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"Riveting... A fascinating, if grim, analysis of an overlooked aspect of Victorian medico-legal history."

"Eigen has interwoven... complex psychological, legal, and social issues in a fabric of compelling historical events, addressing timeless questions of the self, mind, memory, and what it means to be conscious or, simply, to be."

"This book shows how underneath the supposed hegemony of the restrictive M'Naghten Rules a long-term expansion of the universe of mental derangement was slowly taking place in the courts of Victorian England. It also carries forward the work Eigen did in his previous book, Witnessing Insanity: Madness and Mad Doctors in the English Court (1995), to debunk the fashionable notion of 'medical imperialism' and to show how the increasing use of medicine and psychiatry in criminal justice was being produced less by the ambitions of doctors and more by the actions of other 'players' in the legal process... It also reminds us of the relevance of criminal trials for understanding nineteenth century mentalities. "

"The stand alone chapters make it ideal for course reading. Eigen has accomplished the rare mix of combining academic rigour with a colourfully written, thumping good read."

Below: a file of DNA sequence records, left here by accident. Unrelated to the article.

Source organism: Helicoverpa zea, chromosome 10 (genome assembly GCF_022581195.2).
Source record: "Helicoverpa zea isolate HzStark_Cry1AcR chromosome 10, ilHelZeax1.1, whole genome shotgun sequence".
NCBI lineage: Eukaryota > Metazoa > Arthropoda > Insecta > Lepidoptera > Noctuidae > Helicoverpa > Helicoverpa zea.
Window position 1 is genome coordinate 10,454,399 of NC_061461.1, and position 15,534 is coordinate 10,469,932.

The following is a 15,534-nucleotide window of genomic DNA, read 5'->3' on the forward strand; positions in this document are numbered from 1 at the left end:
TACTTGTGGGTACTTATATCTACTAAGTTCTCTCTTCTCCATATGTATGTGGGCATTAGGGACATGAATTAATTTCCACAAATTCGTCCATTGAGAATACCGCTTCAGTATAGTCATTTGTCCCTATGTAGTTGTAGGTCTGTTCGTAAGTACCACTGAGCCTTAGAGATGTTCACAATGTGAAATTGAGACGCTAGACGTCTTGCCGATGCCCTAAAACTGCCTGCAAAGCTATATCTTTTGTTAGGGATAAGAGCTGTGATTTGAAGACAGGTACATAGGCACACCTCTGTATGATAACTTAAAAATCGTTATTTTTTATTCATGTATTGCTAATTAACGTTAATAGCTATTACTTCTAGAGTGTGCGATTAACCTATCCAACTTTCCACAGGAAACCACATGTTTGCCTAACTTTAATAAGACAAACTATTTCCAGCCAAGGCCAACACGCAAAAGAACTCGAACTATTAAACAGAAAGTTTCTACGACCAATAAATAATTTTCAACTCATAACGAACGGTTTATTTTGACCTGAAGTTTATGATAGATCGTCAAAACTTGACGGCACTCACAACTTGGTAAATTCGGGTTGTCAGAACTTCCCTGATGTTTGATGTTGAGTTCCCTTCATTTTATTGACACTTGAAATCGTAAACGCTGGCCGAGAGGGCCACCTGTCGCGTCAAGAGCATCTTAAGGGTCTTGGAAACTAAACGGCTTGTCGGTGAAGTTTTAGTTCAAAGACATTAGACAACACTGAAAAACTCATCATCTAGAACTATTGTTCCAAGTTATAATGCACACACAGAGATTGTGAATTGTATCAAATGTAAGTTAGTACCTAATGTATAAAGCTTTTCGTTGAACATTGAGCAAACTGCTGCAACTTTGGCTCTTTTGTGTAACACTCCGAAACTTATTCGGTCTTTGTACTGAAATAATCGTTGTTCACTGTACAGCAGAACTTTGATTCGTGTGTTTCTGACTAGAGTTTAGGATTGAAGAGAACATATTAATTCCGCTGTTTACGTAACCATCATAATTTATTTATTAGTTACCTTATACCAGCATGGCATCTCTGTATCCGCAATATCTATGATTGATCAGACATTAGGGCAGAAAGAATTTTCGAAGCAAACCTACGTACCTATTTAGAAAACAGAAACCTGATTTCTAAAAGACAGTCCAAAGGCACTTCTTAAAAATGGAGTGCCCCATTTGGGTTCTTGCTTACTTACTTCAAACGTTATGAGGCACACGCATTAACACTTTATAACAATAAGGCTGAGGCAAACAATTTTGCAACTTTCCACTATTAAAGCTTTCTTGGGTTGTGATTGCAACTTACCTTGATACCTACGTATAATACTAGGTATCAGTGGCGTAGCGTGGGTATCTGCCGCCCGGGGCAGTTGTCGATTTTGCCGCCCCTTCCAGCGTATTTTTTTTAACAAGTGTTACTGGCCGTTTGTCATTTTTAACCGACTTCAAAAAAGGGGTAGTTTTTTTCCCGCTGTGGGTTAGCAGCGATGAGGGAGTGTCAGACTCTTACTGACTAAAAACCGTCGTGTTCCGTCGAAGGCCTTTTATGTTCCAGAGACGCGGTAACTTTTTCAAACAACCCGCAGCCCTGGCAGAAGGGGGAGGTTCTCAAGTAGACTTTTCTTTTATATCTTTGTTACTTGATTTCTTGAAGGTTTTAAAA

"Eigen should definitely be praised for offering an overly ambitious but abridged medico-legal history that is both narratively engaging for a general readership and adhering rigidly to scholarly methods or academic canons of intellectual history."

"A beautifully crafted and tightly reasoned intellectual history. Joel Peter Eigen introduces readers to the concept of 'double consciousness' as it arose in the nineteenth century through several trials that serve as detailed examples of this phenomenon. The trials themselves are fascinating, and Eigen's approach ensures that his study is sophisticated, precise, and engaging. Eigen is an excellent storyteller who has the ability to move back and forth between the concrete and the abstract. This book is exquisitely done."